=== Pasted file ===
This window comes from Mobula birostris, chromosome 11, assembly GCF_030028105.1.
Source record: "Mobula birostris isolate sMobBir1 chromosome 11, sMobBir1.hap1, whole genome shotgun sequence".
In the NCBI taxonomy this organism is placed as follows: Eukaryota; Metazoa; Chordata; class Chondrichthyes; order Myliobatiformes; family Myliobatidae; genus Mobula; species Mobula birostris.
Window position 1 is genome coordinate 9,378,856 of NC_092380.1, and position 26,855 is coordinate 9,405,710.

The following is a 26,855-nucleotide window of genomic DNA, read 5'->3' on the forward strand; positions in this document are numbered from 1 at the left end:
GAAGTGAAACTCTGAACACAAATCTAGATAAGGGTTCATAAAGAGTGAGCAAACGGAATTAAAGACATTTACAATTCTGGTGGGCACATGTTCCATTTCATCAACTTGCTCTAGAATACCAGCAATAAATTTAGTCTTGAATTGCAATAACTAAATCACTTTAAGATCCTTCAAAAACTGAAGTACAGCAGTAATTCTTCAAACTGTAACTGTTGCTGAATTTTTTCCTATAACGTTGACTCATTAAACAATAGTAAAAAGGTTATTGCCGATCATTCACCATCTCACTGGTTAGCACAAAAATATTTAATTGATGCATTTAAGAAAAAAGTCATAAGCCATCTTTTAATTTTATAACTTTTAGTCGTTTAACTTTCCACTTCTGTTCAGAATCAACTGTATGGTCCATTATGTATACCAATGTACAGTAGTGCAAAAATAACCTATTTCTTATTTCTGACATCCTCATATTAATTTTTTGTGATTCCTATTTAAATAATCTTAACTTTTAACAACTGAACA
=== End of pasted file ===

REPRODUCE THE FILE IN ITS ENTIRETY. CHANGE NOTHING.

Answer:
This window comes from Mobula birostris, chromosome 11, assembly GCF_030028105.1.
Source record: "Mobula birostris isolate sMobBir1 chromosome 11, sMobBir1.hap1, whole genome shotgun sequence".
In the NCBI taxonomy this organism is placed as follows: Eukaryota; Metazoa; Chordata; class Chondrichthyes; order Myliobatiformes; family Myliobatidae; genus Mobula; species Mobula birostris.
Window position 1 is genome coordinate 9,378,856 of NC_092380.1, and position 26,855 is coordinate 9,405,710.

The following is a 26,855-nucleotide window of genomic DNA, read 5'->3' on the forward strand; positions in this document are numbered from 1 at the left end:
GAAGTGAAACTCTGAACACAAATCTAGATAAGGGTTCATAAAGAGTGAGCAAACGGAATTAAAGACATTTACAATTCTGGTGGGCACATGTTCCATTTCATCAACTTGCTCTAGAATACCAGCAATAAATTTAGTCTTGAATTGCAATAACTAAATCACTTTAAGATCCTTCAAAAACTGAAGTACAGCAGTAATTCTTCAAACTGTAACTGTTGCTGAATTTTTTCCTATAACGTTGACTCATTAAACAATAGTAAAAAGGTTATTGCCGATCATTCACCATCTCACTGGTTAGCACAAAAATATTTAATTGATGCATTTAAGAAAAAAGTCATAAGCCATCTTTTAATTTTATAACTTTTAGTCGTTTAACTTTCCACTTCTGTTCAGAATCAACTGTATGGTCCATTATGTATACCAATGTACAGTAGTGCAAAAATAACCTATTTCTTATTTCTGACATCCTCATATTAATTTTTTGTGATTCCTATTTAAATAATCTTAACTTTTAACAACTGAACA